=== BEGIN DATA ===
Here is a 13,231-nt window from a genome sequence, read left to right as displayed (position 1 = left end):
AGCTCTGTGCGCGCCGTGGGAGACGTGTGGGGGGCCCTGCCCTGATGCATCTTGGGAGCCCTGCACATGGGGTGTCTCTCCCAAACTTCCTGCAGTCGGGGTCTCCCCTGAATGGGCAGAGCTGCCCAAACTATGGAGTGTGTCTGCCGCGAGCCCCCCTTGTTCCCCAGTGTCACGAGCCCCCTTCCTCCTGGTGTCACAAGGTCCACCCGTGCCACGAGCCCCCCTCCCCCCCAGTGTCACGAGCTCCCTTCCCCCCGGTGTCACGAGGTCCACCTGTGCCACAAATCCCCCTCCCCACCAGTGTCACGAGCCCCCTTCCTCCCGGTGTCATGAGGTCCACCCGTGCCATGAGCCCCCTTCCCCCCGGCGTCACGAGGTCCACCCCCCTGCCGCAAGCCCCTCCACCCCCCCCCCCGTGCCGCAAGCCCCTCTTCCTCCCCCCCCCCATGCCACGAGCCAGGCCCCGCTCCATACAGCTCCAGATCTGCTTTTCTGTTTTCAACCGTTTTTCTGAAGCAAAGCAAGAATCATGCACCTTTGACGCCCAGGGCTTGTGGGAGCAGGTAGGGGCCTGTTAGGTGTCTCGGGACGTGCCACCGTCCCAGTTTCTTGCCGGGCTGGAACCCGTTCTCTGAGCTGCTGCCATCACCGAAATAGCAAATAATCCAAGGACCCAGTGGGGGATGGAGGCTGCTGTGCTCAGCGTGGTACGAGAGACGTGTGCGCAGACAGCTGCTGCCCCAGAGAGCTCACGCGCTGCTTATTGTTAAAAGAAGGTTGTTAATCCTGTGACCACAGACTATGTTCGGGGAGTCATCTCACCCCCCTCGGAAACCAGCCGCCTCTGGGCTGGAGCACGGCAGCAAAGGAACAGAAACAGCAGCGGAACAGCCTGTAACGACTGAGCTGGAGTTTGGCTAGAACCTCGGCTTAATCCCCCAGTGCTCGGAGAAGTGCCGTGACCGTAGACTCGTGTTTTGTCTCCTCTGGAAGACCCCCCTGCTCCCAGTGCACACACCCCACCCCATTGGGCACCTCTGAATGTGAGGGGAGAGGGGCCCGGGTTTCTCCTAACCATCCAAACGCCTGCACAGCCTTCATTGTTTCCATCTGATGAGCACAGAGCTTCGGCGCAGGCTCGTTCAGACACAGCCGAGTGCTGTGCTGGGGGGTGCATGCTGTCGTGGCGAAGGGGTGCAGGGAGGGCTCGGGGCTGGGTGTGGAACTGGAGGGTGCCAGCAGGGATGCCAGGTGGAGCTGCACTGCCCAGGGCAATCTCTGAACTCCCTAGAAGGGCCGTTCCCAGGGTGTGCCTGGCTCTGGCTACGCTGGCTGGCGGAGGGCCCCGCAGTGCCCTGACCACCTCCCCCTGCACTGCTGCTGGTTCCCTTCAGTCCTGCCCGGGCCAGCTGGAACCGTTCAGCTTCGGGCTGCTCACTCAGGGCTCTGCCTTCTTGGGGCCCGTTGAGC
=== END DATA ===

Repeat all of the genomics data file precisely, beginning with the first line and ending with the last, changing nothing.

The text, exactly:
Here is a 13,231-nt window from a genome sequence, read left to right as displayed (position 1 = left end):
AGCTCTGTGCGCGCCGTGGGAGACGTGTGGGGGGCCCTGCCCTGATGCATCTTGGGAGCCCTGCACATGGGGTGTCTCTCCCAAACTTCCTGCAGTCGGGGTCTCCCCTGAATGGGCAGAGCTGCCCAAACTATGGAGTGTGTCTGCCGCGAGCCCCCCTTGTTCCCCAGTGTCACGAGCCCCCTTCCTCCTGGTGTCACAAGGTCCACCCGTGCCACGAGCCCCCCTCCCCCCCAGTGTCACGAGCTCCCTTCCCCCCGGTGTCACGAGGTCCACCTGTGCCACAAATCCCCCTCCCCACCAGTGTCACGAGCCCCCTTCCTCCCGGTGTCATGAGGTCCACCCGTGCCATGAGCCCCCTTCCCCCCGGCGTCACGAGGTCCACCCCCCTGCCGCAAGCCCCTCCACCCCCCCCCCCGTGCCGCAAGCCCCTCTTCCTCCCCCCCCCCATGCCACGAGCCAGGCCCCGCTCCATACAGCTCCAGATCTGCTTTTCTGTTTTCAACCGTTTTTCTGAAGCAAAGCAAGAATCATGCACCTTTGACGCCCAGGGCTTGTGGGAGCAGGTAGGGGCCTGTTAGGTGTCTCGGGACGTGCCACCGTCCCAGTTTCTTGCCGGGCTGGAACCCGTTCTCTGAGCTGCTGCCATCACCGAAATAGCAAATAATCCAAGGACCCAGTGGGGGATGGAGGCTGCTGTGCTCAGCGTGGTACGAGAGACGTGTGCGCAGACAGCTGCTGCCCCAGAGAGCTCACGCGCTGCTTATTGTTAAAAGAAGGTTGTTAATCCTGTGACCACAGACTATGTTCGGGGAGTCATCTCACCCCCCTCGGAAACCAGCCGCCTCTGGGCTGGAGCACGGCAGCAAAGGAACAGAAACAGCAGCGGAACAGCCTGTAACGACTGAGCTGGAGTTTGGCTAGAACCTCGGCTTAATCCCCCAGTGCTCGGAGAAGTGCCGTGACCGTAGACTCGTGTTTTGTCTCCTCTGGAAGACCCCCCTGCTCCCAGTGCACACACCCCACCCCATTGGGCACCTCTGAATGTGAGGGGAGAGGGGCCCGGGTTTCTCCTAACCATCCAAACGCCTGCACAGCCTTCATTGTTTCCATCTGATGAGCACAGAGCTTCGGCGCAGGCTCGTTCAGACACAGCCGAGTGCTGTGCTGGGGGGTGCATGCTGTCGTGGCGAAGGGGTGCAGGGAGGGCTCGGGGCTGGGTGTGGAACTGGAGGGTGCCAGCAGGGATGCCAGGTGGAGCTGCACTGCCCAGGGCAATCTCTGAACTCCCTAGAAGGGCCGTTCCCAGGGTGTGCCTGGCTCTGGCTACGCTGGCTGGCGGAGGGCCCCGCAGTGCCCTGACCACCTCCCCCTGCACTGCTGCTGGTTCCCTTCAGTCCTGCCCGGGCCAGCTGGAACCGTTCAGCTTCGGGCTGCTCACTCAGGGCTCTGCCTTCTTGGGGCCCGTTGAGC